Katherine says she has been reassured by Outliers, Malcolm Gladwell’s book on successful people and the sacrifices they make. “As long as the process remains healthy, I can support it, as a mother,” she says.
On the evening before I meet Autumn, on a warm and windy Saturday, she had just flown in from a tour of Ohio. That Monday she was due to visit the White House as a guest of Michelle Obama to be inaugurated into a group of artists mentoring children in bottom-ranked schools.
I ask her if the schedule ever gets too much. Not a bit of it, she says. “I love this, it’s so much fun. I’m a rollercoaster that only goes up.”
If her lack of regular schooling has been a disadvantage, it is not obvious. Autumn reads a lot and widely. Her current favourite is The Man Who Mistook his Wife for a Hat, Oliver Sacks’ compendium of case studies of patients with brain disorders. She loves old TV shows such as I Love Lucy, classic Hitchcock films such as Rear Window and the Charlie Chaplin movie Modern Times. In her studio — which Doug built in the back garden, next to the garage — she listens to blues while she paints. That or National Public Radio.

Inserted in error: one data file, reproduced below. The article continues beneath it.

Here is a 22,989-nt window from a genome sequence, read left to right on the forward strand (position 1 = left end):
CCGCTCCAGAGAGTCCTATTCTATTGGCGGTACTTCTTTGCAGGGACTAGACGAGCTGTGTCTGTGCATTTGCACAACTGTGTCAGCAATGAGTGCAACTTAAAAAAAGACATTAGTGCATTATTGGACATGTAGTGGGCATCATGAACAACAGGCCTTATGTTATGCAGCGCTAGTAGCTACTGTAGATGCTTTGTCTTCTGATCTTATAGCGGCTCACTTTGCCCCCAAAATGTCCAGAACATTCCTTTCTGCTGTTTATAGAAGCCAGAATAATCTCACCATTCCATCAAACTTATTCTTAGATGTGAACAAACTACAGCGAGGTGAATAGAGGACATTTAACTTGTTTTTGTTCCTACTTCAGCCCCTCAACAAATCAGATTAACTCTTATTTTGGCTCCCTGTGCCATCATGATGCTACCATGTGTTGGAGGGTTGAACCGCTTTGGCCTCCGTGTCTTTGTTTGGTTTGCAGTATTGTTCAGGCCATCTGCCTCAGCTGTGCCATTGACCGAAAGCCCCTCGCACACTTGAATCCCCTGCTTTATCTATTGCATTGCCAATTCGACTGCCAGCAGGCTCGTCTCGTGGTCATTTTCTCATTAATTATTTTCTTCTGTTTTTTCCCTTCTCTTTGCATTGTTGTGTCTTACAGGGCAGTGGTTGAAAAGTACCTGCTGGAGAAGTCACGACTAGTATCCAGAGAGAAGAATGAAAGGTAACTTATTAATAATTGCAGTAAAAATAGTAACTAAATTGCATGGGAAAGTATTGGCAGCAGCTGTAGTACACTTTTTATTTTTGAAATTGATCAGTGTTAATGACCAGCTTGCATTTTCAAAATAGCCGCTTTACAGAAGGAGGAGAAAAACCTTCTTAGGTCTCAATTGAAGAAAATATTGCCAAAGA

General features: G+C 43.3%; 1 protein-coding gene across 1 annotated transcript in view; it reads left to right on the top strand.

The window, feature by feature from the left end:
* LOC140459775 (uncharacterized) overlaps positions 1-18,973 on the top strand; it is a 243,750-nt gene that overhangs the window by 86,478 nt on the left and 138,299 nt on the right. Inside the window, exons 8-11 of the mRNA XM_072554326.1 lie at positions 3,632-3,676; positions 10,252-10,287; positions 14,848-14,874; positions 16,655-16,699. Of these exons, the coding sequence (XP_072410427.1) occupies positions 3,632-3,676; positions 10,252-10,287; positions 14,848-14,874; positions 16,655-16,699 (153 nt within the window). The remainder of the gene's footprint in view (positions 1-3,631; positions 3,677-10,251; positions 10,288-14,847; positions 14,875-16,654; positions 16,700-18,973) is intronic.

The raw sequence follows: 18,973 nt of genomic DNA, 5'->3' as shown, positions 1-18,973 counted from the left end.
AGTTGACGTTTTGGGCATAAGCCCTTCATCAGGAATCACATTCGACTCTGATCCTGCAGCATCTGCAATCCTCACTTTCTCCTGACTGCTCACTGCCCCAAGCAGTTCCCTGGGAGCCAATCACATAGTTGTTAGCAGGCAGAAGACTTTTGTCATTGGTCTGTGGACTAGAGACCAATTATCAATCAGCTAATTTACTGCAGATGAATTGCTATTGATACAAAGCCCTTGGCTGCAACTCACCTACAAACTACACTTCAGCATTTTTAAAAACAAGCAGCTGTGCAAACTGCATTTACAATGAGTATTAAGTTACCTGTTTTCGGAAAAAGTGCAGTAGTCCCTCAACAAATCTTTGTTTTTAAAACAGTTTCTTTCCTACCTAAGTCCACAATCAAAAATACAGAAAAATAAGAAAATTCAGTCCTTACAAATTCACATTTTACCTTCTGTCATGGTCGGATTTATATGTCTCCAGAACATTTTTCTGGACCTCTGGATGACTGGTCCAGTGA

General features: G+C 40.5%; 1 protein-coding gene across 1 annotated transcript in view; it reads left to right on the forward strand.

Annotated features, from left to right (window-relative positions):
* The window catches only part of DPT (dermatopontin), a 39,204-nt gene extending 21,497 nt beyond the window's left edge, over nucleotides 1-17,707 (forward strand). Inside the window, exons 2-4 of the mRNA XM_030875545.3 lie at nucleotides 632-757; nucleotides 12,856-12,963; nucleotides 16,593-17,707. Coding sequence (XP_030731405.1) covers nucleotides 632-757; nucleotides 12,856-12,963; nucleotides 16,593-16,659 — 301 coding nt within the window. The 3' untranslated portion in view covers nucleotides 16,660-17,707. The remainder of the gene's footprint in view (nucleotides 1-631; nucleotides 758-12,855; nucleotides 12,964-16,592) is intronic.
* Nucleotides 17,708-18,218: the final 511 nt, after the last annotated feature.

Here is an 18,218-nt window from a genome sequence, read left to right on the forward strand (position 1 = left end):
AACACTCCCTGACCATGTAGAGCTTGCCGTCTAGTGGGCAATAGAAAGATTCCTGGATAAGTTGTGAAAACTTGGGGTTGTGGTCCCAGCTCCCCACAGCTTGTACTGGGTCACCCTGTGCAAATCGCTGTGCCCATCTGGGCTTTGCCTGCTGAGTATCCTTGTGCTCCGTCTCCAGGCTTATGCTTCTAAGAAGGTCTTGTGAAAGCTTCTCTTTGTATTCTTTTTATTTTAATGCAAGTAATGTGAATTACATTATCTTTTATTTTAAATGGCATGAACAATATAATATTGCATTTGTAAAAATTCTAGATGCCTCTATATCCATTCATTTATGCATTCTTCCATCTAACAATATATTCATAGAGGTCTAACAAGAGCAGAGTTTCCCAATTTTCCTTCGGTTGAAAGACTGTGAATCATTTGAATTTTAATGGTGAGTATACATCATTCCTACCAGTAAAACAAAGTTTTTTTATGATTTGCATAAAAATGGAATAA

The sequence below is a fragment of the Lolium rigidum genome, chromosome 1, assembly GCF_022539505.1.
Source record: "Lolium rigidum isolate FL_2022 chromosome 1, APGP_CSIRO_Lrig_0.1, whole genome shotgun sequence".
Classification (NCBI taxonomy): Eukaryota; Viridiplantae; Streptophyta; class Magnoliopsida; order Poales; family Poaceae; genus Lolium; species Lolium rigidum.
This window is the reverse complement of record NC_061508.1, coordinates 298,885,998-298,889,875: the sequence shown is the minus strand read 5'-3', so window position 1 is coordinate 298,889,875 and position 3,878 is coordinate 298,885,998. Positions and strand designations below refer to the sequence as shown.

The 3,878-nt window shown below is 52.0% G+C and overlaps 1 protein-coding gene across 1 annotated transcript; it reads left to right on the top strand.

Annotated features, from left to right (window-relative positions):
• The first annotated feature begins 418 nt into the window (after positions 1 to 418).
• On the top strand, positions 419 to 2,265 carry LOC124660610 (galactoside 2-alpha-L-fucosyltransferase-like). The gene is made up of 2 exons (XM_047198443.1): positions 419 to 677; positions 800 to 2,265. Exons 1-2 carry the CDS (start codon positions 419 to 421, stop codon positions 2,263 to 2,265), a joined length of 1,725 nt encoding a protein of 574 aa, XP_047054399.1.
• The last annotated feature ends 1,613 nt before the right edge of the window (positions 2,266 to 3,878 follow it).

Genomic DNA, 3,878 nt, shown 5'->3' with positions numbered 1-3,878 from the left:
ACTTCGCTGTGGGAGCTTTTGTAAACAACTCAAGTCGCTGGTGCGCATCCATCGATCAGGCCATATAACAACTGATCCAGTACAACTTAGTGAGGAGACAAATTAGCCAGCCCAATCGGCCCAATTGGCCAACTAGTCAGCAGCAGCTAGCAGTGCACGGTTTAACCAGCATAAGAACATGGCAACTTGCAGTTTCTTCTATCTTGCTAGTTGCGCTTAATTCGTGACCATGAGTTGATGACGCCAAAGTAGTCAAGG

She clearly has a good ear. In her British-themed bedroom, where she drags me to show off posters of Big Ben and black cabs, she produces three distinct accents. The first sounds like Adele, the second Keira Knightley, the third Dame Judi Dench. They are all pretty much flawless.
Children without siblings often seem precocious, says Doug, since they tend to get involved in whatever their parents are doing. Doug says when he was growing up in a Jewish family in New Jersey, he was rewarded for being sharp, engaged and thinking on his feet. Autumn says she knew what she wanted to be by her “late fives”. By the age of seven she was shifting paintings for thousands of dollars apiece. Aged nine, she started home schooling; aged 11, she signed with Park West Gallery, which claims to be the world’s biggest art dealer by sales volumes.
She recalls weekly trips to Barnes & Noble, where she was allowed to pick a book. She once chose a big one on Dalí, and remembers it bumping the roof of the car as she read it on the way home, strapped in the back seat. Another time she was struck by a Jackson Pollock reproduction in a children’s book called Olivia. The Pollock-inspired painting she produced after that, aged seven, hangs above the stove.
Other works over the years show the influence of Warhol, Matisse, Lichtenstein and O’Keeffe. Autumn’s pop pieces tend to get the highest prices at auction, but she is keen to keep exploring themes and styles. “Once I am labelled, then that point” — she clicks her fingers — “move on.”